The Carling Cup final tomorrow can be seen as the start of manager Manuel Pellegrini’s “home straight” at Manchester City. He can see the finish line, with Pep Guardiola waiting to take over the blue baton. Whilst Pellegrini has established a solid squad, and a highly prospective academy, he leaves in June, to be replaced by the long coveted Pep Guardiola. City’s ambition is evident, with the vast expansion of their Academy facilities, as well as their own ground. On the pitch their squad continues to develop and gel further. It is entirely understandable that when a man of Guardiola’s calibre – and he is arguably a manager in a league of his own – becomes available, that the heirarchy of the Blues act quickly to bring in a man linked with them since his sabbatical of 2013. Evidently the City board believe he can take them a step or two further than Pellegrini has.
Though ‘The Engineer’ has conducted himself with the utmost grace and dignity as the loss of his job became one of the most talked about events of the current season, he is still in sight of a City swansong to leave with. The Premier League is not out of his grasp yet, whilst the Champions League is in his sights, the Sky Blues holding firm control over Dynamo Kiev after the first leg.
Chris Sutton took to media outlets to give his view on the events of late, describing Pellegrini’s tactics as reckless. Referring to the Chileans decision to pitch a youth lineup for the FA Cup match against a full strength Chelsea side, he said “His obsession with the Champions League has already ended City’s FA Cup hopes – and it could finish off their Premier League title bid”.
The term ‘going for broke’ may be a rather unfair label of Pellegrini’s tactical ploys in the long term, but it is not far from the truth. He has just four months left at the Etihad to leave a lasting legacy of his work. To be mentioned in the same breath as Roberto Mancini, the manager who brought them a first title in 44 years, Pellegrini has to achieve more than just a League title and squad stability.
Therefore the sacrifice of the FA Cup is understandable. Pellegrini knew the difficulties a team like Dynamo Kiev would possess. He daren’t take chances. By throwing out the youth team at Stamford Bridge, he may have demonstrated what some might say is a crass lack of care for the oldest domestic competition in English football, but he has shown Guardiola the bright future of the squad, whilst exuding his own flair for risky decisions and winning vital matches. Through this he is making his ambitions known; he is gunning for the Champions League.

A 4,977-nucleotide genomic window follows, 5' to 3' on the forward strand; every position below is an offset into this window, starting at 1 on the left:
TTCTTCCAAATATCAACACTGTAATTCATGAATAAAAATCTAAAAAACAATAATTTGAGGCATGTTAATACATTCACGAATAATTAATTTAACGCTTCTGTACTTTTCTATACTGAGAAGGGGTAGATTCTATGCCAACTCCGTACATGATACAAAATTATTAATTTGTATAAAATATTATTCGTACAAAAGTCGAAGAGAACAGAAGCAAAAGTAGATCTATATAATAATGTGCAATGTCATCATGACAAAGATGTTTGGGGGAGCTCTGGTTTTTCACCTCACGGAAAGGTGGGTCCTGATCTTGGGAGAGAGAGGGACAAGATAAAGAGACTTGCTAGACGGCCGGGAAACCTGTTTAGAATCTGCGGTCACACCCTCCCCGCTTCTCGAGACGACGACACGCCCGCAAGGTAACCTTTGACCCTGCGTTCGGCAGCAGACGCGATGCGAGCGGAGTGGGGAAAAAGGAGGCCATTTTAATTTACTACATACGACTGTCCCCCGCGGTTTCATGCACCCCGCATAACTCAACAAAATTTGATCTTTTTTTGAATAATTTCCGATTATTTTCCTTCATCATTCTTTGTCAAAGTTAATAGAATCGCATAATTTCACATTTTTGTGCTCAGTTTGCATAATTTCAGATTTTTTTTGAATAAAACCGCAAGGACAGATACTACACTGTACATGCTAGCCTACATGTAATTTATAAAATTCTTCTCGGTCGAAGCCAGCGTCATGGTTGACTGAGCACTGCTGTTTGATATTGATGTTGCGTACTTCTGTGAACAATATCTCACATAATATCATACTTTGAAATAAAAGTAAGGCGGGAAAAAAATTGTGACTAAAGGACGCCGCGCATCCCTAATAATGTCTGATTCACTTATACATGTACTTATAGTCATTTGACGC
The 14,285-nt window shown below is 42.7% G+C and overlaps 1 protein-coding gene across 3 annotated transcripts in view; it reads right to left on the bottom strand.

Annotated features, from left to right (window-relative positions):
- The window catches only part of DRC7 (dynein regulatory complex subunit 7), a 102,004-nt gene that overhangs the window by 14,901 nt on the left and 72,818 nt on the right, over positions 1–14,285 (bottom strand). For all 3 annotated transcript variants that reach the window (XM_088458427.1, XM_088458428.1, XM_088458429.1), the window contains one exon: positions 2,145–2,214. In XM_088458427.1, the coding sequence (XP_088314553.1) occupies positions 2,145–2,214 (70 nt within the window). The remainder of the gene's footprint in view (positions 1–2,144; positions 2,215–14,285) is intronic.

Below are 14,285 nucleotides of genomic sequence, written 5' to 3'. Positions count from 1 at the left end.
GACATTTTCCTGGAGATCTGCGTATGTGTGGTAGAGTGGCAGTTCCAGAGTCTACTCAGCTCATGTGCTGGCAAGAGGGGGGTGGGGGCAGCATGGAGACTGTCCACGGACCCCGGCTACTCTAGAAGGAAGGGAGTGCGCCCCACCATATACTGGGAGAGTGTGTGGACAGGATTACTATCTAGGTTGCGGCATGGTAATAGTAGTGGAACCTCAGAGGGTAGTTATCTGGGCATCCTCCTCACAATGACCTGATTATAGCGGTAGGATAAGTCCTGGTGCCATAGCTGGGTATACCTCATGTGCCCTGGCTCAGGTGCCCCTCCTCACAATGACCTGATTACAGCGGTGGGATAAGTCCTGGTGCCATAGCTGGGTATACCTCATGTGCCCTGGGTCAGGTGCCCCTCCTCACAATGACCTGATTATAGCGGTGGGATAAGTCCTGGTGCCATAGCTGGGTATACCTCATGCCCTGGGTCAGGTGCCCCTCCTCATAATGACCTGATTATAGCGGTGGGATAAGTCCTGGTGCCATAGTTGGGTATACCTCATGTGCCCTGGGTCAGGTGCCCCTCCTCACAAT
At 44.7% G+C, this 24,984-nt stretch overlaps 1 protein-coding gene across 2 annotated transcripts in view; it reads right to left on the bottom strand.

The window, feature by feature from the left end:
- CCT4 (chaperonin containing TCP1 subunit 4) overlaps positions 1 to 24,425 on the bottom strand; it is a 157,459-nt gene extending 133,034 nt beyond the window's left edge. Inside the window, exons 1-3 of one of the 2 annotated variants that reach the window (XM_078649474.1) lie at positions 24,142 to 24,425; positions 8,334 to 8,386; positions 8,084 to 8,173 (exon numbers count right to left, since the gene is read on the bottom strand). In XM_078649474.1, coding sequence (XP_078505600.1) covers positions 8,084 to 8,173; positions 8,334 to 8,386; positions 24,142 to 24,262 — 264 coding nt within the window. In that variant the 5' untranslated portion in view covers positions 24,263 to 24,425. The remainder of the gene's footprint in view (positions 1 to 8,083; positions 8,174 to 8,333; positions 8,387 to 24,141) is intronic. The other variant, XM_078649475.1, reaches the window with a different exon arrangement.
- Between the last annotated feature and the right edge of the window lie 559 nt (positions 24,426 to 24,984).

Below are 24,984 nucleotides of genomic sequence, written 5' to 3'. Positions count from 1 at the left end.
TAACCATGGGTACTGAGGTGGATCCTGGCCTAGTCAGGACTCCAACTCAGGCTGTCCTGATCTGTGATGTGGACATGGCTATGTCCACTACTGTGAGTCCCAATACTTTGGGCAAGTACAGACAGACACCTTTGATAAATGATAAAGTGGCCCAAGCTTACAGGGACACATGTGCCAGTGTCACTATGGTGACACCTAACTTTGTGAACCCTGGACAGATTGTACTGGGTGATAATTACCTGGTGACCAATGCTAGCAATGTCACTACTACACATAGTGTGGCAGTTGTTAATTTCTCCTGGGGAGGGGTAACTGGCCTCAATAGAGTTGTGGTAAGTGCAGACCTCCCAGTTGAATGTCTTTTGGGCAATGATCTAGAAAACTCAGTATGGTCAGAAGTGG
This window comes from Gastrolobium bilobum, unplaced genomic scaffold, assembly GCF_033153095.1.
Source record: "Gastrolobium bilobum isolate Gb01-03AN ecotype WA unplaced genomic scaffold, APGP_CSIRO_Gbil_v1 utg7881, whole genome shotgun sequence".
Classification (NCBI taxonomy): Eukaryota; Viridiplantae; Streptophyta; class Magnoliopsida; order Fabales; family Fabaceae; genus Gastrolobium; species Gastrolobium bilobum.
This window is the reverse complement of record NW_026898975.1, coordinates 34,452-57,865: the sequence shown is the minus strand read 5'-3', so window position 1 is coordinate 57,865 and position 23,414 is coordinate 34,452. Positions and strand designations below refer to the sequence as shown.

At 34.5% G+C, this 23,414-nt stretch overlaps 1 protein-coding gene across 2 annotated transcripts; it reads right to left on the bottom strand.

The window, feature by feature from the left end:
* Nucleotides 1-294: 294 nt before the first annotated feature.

And why not? He has the players at his disposal to do it. If he can keep Vincent Kompany and Sergio Aguero fit, and keep using the wild card that is Kelechi Iheanacho, on their day they can beat anyone. If, as expected, Dynamo are disposed of, City may very well be the last English act left in European competition. As things stand, they also look the most prospective in future.
Tomorrow, they take on a Liverpool side regarded as the underdogs of the final. It is their first final without Steven Gerrard, and will be certain to miss his inspirational leadership. Though they are steadily improving under Jurgen Klopp, the final comes too soon for them, and Pellegrini should collect another trophy, his first at Wembley. After that, his focus will be set on overhauling Leicester City at the head of the table, and his personal mission to canter on through Europe’s elite competition. Whatever happen now, it will define Pellegrini’s legacy.